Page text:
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Attack of the clones: Golden (and not so golden) staph in the Top End



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28th April 2011

This talk will describe our recent investigations into Staphylococcus aureus (golden staph) in the Top End. These studies have ranged across population level data, to individual patient clinical data, to molecular  fingerprinting of bacterial strains, to whole genome sequencing of one particular isolate. Population level data demonstrates that Staphylococcus aureus (golden staph) causes a disproportionate burden of disease on Aboriginal populations. Through the correlation of detailed clinical data and DNA fingerprinting of bacterial isolates we have demonstrated that not all S. aureus is the same – different clones cause different kinds of clinical disease. We have also addressed the hypothesis that antibiotic resistant strains of S. aureus are emerging from remote Aboriginal communities. Genome sequencing of the predominant strain circulating in remote communities has found this strain to not only be distantly related to S. aureus, but to also lack the golden coat that makes S. aureus 'golden staph'. Finally, using Australia wide data, I will present data looking at the differences in bloodstream infections between Indigenous and non-Indigenous populations and possible correlations with socio-economic markers.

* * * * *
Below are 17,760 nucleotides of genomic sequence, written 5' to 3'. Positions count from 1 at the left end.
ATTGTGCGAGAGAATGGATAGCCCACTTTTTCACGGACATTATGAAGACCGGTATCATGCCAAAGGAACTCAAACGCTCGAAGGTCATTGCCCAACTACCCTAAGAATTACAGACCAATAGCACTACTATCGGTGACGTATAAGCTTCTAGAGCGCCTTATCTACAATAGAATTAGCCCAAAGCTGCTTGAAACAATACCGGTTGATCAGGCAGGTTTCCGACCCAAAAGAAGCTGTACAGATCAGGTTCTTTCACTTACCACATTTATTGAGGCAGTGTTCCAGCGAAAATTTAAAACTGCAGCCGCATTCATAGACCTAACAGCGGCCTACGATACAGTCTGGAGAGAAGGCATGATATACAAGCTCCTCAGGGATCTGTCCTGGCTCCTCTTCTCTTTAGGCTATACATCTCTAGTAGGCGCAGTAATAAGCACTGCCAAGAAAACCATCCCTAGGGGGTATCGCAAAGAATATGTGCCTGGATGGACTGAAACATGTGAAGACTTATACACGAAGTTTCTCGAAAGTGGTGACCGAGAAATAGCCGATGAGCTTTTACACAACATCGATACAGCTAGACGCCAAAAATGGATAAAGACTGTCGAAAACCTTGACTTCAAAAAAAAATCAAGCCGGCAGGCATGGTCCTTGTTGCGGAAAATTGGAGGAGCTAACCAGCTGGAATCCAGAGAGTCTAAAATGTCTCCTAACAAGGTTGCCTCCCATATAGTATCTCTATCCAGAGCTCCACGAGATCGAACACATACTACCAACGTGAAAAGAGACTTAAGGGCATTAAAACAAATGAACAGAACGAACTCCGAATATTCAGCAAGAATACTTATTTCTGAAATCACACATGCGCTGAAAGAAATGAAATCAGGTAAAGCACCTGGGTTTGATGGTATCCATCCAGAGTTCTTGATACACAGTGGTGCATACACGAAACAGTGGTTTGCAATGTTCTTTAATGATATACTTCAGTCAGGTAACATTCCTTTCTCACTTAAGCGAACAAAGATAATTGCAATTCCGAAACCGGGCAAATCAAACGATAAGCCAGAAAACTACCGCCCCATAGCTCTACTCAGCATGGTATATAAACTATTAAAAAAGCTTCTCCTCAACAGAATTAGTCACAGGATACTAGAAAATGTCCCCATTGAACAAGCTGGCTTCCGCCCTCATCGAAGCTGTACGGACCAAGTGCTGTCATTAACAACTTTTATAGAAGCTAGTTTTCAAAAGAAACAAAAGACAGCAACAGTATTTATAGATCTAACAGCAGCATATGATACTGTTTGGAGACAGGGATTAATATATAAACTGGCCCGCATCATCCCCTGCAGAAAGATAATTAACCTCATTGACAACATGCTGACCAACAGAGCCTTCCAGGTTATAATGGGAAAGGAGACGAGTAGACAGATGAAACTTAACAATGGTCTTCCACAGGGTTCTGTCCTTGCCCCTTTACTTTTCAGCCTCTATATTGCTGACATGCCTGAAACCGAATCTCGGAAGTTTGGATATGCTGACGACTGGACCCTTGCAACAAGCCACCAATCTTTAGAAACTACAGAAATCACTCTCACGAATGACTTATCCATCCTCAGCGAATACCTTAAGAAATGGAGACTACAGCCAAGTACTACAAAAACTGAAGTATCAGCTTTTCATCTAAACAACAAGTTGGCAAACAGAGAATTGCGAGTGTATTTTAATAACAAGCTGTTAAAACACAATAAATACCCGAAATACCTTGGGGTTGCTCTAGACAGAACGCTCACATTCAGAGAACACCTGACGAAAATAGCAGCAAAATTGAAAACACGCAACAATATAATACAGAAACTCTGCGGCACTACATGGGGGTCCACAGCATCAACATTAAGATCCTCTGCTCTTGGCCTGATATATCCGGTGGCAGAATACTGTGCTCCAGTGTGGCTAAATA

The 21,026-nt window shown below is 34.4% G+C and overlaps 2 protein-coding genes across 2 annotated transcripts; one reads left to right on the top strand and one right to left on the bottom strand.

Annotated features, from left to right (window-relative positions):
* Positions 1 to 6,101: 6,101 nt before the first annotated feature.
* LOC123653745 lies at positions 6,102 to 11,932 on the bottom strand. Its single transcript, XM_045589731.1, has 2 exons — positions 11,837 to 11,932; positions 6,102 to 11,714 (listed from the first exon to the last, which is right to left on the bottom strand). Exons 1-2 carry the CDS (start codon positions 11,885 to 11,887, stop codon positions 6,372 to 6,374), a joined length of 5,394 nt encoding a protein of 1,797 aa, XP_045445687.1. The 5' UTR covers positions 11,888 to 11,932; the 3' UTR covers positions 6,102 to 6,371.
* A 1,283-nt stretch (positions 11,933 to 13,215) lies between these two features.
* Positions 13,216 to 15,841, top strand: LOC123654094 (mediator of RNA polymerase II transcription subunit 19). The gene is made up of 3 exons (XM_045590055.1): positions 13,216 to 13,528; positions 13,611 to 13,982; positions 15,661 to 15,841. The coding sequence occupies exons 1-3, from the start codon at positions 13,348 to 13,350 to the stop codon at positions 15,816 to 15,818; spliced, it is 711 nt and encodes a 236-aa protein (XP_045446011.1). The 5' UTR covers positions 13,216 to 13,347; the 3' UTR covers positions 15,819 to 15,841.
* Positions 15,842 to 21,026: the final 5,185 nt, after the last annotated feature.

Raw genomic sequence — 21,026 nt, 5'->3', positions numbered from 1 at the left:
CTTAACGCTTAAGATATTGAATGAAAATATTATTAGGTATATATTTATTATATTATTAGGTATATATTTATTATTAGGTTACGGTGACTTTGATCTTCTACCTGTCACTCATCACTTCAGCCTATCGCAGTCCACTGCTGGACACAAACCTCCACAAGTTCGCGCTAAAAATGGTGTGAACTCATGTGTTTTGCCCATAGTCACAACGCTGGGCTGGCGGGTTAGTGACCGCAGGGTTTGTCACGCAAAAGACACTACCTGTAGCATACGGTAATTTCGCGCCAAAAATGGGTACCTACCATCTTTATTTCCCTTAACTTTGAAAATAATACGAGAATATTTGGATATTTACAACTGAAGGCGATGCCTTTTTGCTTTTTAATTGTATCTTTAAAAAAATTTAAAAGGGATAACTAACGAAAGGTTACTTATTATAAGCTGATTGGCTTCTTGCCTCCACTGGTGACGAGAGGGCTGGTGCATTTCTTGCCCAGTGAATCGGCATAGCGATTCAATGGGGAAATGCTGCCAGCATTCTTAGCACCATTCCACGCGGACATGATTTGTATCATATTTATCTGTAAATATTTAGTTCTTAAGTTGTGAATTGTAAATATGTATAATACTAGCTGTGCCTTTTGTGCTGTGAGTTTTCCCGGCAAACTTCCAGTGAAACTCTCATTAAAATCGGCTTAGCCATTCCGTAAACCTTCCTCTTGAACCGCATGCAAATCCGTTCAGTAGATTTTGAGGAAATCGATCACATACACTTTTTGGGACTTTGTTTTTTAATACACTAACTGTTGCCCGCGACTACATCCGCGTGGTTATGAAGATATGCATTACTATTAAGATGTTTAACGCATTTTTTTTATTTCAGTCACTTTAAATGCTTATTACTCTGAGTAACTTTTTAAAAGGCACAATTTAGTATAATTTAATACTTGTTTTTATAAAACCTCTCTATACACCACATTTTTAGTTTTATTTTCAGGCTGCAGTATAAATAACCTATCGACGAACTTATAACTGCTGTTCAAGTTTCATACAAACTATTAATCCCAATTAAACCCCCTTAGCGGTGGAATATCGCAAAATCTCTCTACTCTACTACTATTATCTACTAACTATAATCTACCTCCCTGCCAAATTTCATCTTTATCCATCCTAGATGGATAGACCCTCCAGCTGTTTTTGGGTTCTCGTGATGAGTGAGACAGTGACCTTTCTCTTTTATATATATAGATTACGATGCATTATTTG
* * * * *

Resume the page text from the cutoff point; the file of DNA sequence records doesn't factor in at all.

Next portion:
Dr Tong is an infectious diseases physician at the Royal Darwin Hospital and a senior research fellow at Menzies. He has recently completed his PhD studies into the clinical and molecular epidemiology of Staphylococcus aureus in the Top End. He will be continuing his post-doctoral studies at Duke University, North Carolina, USA and the Sanger Institute in Cambridge, UK and has been awarded a Fulbright Scholarship to support his travels.